BMG France

Solo and various trio, small group and big band settings.

Solal's Vogue recordings were released in Germany in the early 90s, I believe, but the project seemed to end with one volume still unreleased. A few years ago a new attempt were made in France. Again, only three CDs came out, inexplicably with somewhat different material, this time leaving out a good slice of the big band recordings. I was happy when I learned this year that volume four at last had been released (I think brownie has posted about this here on the board as well). I seriously recommend anyone who is going to check out Solal for the first time to try these, preferrably at least two volumes, as to have a sample of both his solo, trio and big band dates. It's also very good to have this as a starting point, because you'll have his "initial" style in mind when hearing later recordings, which I've found to add to the enjoyment, and perhaps also understanding of the music.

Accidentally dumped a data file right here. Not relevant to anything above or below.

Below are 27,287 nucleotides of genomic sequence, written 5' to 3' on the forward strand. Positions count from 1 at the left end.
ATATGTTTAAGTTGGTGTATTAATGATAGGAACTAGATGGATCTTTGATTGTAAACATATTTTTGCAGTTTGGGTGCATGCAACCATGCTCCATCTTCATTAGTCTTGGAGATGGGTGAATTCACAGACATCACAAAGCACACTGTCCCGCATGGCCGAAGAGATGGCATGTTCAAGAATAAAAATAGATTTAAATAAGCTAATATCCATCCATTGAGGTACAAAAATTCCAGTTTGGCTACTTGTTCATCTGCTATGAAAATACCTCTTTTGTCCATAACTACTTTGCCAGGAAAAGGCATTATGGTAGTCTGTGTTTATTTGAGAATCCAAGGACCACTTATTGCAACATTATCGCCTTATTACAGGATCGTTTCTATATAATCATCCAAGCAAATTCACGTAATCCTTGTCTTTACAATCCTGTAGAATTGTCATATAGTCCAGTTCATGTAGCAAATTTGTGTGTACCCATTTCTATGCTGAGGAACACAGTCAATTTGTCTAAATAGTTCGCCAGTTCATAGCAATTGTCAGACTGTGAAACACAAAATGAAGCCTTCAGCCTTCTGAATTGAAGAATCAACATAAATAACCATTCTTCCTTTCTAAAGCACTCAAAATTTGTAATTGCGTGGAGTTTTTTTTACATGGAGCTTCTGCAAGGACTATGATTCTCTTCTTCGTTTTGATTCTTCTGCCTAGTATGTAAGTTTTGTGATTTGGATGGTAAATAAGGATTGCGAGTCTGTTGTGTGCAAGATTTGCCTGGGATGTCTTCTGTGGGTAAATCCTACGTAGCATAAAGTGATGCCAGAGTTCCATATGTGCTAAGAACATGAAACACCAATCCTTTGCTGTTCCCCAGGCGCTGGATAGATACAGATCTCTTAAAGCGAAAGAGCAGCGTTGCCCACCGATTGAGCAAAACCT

The Vogue recordings represents a variety of set ups, with focus on smaller groups and solo recordings. At this stage Solal still is firmly grounded in a kind of swing idiom, but with apparent influences from completely other kinds of music as well. His technique is already remarkable, but he manages to combine it with a spontanity which may suprise the listener at any moment.

Martial Solal at Newport, rec. 1963

RCA, reissued by BMG France

with Teddy Kotick (b) and Paul Motian (dr)

A track from this album was included on my Organissimo BFT a year ago. Already, he sounds very different from the Vogue recordings. "Poinciana" is like completely different tune altogether, compared to the Vogue trio recording. The pre-bop elements remain to som extent, but there are also some very advanced harmonic influences which today sound more modern than the year of the recording would suggest.

Sans Tambour Ni Trompette, rec. 1970

RCA, reissued by BMG France

with Gilbert Rovere and Jean-Francois Jenny-Clark (b)